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Blackheads (Comedones)

Blackheads, also called comedones, are small, flesh colored, white, or dark bumps that give skin a rough texture. The bumps are found at the opening of a sebaceous follicle (pore). Comedones are the skin-coloured, small bumps (papules) frequently found on the forehead and chin of those with acne. Open comedones are blackheads; black because of surface pigment (melanin) rather than dirt. Closed comedones are whiteheads; the follicle is completely blocked. Larger and deeper uninflamed bumps are called nodules. They are more common on the trunk than on the face. The cells lining the sebaceous duct proliferate excessively in acne (cornification) and may block the sebaceous duct forming a comedone. These may be so small that they are not visible to the naked eye (microcomedones). Blackheads are one of the ways in which acne presents

itself, along with whiteheads, and larger, painful cysts. Blackheads occur when dead skin cells block the pore through which a hair emerges from the skin, and the oil that would normally travel to the surface of the skin gets stuck and solidifies. Acne is essentially due to the over-activity of the oil producing glands. It is primarily a genetic condition, but there is a large range of treatments available to those who suffer from acne.

Blackheads are not caused by dirt on the surface of the skin, and oil on the surface of the skin usually does no harm. But it is important for a person to wash their face regularly with any basic soap. There is no need to buy special soaps, and harsh abrasives should be avoided. Scrubbing can aggravate acne by forcing oils back into the skin tissue. Picking or squeezing blackheads is also not advised. A blackhead can be squeezed back into the pore, leading only to an infection of the pore, showing itself as a "zit". A person should never pick a pimple unless there is a head on the pimple or they can see pus, and they have washed their hands thoroughly. Any pus should be gently pushed out rather than forced out. The pimple can be punctured with a sterilized needle if it needs to be, rather than just pressed on. Squeezing a pimple until it bleeds can result in scars. It is also advised that a person keep their hair clean, and away from any area where they are experiencing problems. In other words, don't cover up acne by wearing bangs. Mild acne can also be controlled with a topical antibiotic or Benzoyl Peroxide, which is a peeling agent that acts to unblock the blackhead. There are many treatments available to people who suffer from more severe acne, ranging from oral antibiotics to hormone treatment.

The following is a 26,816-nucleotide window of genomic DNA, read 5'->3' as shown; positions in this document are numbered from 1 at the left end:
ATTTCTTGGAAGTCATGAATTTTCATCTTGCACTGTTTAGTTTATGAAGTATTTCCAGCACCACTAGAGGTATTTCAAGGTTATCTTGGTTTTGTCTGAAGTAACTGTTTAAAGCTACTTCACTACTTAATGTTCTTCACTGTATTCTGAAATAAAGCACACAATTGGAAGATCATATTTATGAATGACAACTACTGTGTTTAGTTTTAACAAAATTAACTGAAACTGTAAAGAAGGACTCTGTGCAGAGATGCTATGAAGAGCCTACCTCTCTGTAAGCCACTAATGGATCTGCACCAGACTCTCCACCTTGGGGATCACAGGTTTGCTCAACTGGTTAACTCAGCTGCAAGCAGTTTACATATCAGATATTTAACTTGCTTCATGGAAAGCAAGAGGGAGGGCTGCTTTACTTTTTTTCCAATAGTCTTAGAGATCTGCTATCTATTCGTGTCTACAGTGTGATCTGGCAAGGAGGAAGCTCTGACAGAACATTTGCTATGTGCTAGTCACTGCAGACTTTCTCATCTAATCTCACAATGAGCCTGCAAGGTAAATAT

Blackheads are caused by partially blocked pores. The "black" appearance of them is not caused by dirt, but by the oxidising effect of air on the sebum (oil) in a blocked pore and the melanin pigment from the dead skin cells. The best way to remove blackheads is to remove the cause of them -- excessive sebum (oil) and dead skin cells. Use only products made with natural ingredients that are not too astringent. Harsh products can strip the skin of oil, causing it to produce more sebum which leads to more blocked pores. Don't be afraid of using cleansing products containing natural oils, such as jojoba or coconut oil to cleanse the skin. These oils are close to our natural oils, so they don't block the pores. Use a gentle exfoliator every day to remove dead skin cells so they don't block pores. Just remember to be very gentle, over exfoliation can exacerbate the problem. Avoid products containing the following: alcohol, isopropyl mystate, lanolin, sodium lauryl sulphate, sodium laureth sulphate, propylene glycol, mineral oil and parabens.

Do not to try and extract them forcibly, either using your fingers, fingernails or a comedone (blackhead) remover. This can cause permanent damage to the pores and stop them working properly for ever. You may squeeze some of the blackhead out, but you could also force some of it even deeper into the skin, which may lead to infection (large spots, pimples or even cysts) or permanent damage. Touching your skin should generally be avoided to prevent cross infection.

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All information is intended for reference only. Please consult your physician for accurate medical advices and treatment. Copyright 2005,, all rights reserved. Last update: July 18, 2005